If you’ve got a shorter runway, you don’t really have the luxury of reinventing.” So says Joanne Cleaver, author of The Career Lattice, who teaches a workshop for midlife entrepreneurs. That shorter runway means less time to grow a business and start generating revenue. Cleaver, 55, an entrepreneur herself (Wilson-Taylor Associates is her content strategy and development firm), says that’s why she advises fifty-something entrepreneurs to “repurpose, not reinvent,” citing research that one of the biggest predictors of success for entrepreneurs is their existing knowledge base.
To repurpose successfully, entrepreneurs should sort their business options into two buckets. “Decide if you’re going to frame your entrepreneurial venture based on your technical expertise or your subject matter expertise.” The idea here is that you’ll have more success faster if you find your niche, then hone your business idea to what distinguishes you. “Have a narrowly focused business pitch,” says Cleaver. “If your pitch is ‘I can do everything,’ that won’t work.”
Rely On Your Experience, Then Follow The Trends
Cleaver’s advice is aimed at midlife entrepreneurs who need to get their businesses up and running—and making money—quickly, because they have far less time to do so than someone decades younger. A shorter time horizon also means less room to recover from major mistakes, so reinvention is a riskier proposition. Minimize those risks by marshalling past experience to fast track a new business.
Start by looking at industry trends, which can inform your decisions about the kind of business you want to start, says Diane Eschenbach, 57, a marketing strategist and founder of DE Marketing Consultants in New York City. Eschenbach says the businesses that grow fastest are those that follow trends.
“If you want to grow quickly, look at your skills and what you like to do, and see what’s as close to that as possible that is also trending,” she says. “What’s hot now in your industry or industries related to yours? In the economy? What are people buying now? What trends do you see on the Internet? Thinking that way can open up the door to an option you didn’t even know about.”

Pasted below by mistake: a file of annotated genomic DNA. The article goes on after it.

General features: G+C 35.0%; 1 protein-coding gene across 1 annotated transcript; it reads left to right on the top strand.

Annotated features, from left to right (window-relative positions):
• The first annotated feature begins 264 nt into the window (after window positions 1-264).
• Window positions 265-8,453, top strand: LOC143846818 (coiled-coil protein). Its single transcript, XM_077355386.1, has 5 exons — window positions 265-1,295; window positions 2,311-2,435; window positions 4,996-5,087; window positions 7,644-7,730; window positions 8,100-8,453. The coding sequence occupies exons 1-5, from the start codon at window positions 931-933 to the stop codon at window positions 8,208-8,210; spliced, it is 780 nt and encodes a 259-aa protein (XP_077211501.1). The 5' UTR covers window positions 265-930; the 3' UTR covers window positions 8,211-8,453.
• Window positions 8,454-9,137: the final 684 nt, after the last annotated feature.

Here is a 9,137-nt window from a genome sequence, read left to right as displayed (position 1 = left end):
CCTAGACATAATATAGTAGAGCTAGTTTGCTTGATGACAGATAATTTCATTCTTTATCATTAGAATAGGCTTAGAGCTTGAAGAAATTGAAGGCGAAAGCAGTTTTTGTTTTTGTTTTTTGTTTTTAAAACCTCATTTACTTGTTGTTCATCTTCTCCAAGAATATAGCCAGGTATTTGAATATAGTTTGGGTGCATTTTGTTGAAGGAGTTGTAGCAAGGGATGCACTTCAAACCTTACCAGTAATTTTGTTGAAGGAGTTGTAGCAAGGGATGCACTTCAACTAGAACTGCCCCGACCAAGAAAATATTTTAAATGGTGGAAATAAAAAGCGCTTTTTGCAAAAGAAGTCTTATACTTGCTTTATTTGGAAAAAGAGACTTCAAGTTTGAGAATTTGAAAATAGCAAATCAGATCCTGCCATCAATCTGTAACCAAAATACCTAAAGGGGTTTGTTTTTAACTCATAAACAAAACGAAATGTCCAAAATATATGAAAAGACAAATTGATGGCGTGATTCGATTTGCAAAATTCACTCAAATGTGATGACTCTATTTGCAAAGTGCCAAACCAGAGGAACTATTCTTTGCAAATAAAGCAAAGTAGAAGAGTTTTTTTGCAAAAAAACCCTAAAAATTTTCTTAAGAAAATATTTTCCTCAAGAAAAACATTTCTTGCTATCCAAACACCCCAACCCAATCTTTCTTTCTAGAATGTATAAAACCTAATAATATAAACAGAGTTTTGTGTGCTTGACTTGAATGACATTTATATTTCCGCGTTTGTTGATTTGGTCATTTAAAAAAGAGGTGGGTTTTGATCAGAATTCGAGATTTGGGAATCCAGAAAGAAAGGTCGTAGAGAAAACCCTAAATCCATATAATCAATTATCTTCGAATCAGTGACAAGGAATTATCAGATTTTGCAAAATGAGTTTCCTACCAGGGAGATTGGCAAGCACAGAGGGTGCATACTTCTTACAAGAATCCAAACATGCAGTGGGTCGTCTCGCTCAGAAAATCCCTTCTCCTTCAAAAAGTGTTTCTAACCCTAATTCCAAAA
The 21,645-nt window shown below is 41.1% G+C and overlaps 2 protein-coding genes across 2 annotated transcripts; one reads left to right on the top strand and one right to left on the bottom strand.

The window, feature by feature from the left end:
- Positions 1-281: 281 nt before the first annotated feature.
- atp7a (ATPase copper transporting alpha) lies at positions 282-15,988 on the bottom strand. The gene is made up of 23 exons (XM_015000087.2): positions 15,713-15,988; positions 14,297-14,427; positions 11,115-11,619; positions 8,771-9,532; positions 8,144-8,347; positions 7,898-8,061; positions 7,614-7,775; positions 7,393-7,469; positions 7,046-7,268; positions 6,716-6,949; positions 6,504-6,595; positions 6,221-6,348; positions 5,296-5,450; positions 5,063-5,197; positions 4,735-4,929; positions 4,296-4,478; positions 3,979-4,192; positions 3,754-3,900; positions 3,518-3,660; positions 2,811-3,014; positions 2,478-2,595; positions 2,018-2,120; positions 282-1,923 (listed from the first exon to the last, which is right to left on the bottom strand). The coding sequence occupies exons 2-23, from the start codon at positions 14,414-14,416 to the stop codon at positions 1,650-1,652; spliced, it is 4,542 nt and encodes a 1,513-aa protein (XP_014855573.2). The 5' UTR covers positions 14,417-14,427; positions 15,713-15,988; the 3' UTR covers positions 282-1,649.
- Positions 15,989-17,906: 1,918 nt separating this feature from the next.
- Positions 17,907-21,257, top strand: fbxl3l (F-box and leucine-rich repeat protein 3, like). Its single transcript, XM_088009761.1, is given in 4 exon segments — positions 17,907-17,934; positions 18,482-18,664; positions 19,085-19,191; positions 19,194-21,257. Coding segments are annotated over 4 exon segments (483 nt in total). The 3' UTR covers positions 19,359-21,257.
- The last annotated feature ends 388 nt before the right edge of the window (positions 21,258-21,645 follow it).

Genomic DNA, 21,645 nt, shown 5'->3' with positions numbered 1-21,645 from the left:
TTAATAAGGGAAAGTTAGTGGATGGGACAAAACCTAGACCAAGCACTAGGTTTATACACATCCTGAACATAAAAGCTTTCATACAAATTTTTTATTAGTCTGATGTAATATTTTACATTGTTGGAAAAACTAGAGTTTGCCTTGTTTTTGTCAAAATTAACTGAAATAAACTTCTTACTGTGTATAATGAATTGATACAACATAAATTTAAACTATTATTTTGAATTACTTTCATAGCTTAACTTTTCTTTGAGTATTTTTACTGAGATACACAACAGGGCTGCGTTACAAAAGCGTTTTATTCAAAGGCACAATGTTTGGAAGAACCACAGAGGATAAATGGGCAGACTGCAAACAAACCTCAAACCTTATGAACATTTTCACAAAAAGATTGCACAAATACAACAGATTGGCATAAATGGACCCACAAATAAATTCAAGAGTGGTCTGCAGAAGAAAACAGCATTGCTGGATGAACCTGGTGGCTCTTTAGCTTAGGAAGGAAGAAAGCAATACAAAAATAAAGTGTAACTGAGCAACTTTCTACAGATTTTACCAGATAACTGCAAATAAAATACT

Fast Track With a Franchise
Another option for fast-tracking a startup is to enter entrepreneurship through a franchise. The concept, branding, marketing plan and processes are already in place, which makes it easier to get up and running quickly. Jeff Tews, who’d had a long career in the telephone industry, and his wife Susan Rather, now 63 and 54, invested in a franchise seven years ago. The one they chose, BrightStar Care, provides home care and medical staffing. Tews and Rather now have five territories, 500 home-care employees and 32-full time staff.
“One factor in this choice was time, because a franchise gives you a much quicker start than building a company from scratch,” says Tews. “BrightStar has an operating system in place, including scheduling, payments and staffing. Creating all that ourselves would have taken years. It gave me a chance to get started on the real work and begin making money faster.”
Tews and Rather are about to become the first franchisee for BrightStar Senior Living, a facility for those needing memory care and assisted living. It opened in March. When it’s ready to be franchised, Tews and Rather will have the chance to buy it. “For us, from an age perspective, it’ll be a significant amount of debt,” says Tews. “But because it’s a franchise, before we invest the model has be proved. So that limits the risk,” he says.
Kevin and Jean Knobloch also decided a franchise was the best way into entrepreneurship. In 2011, at ages 49 and 53, they decided to become N-Hance Wood Renewal franchisees in Glens Falls, New York, offering wood refinishing services. “We looked at how we could grow a business and generate an income quickly, and a franchise was better than reinventing the wheel,” says Kevin Knobloch.
More Time for Leisure
Building a business quickly can be labor-intensive but being able to get a team in place quickly means that within a few years, midlife business owners can actually step back and enjoy life. Tews and Rather’s income has been higher than they anticipated although building the franchise required a lot of time and energy, especially the first two years. Five years later, they took six weeks off for a biking trip. “We now have a team in place to allow us to do more of that,” he says. Last year they took seven-and-a-half weeks for another cross-country bike ride.
The Knoblochs are also counting on their leisure time to increase. In the three years since they started their first N-Hance franchise, they have expanded to four franchise territories. Jean Knobloch says the couple feels they can continue operating the franchise until about age 70. But as the business grows, they intend to delegate much more work to staff. “I’m very comfortable with that,” says Jean. “It will give us more time for traveling and to be part of our grandchildren’s lives.”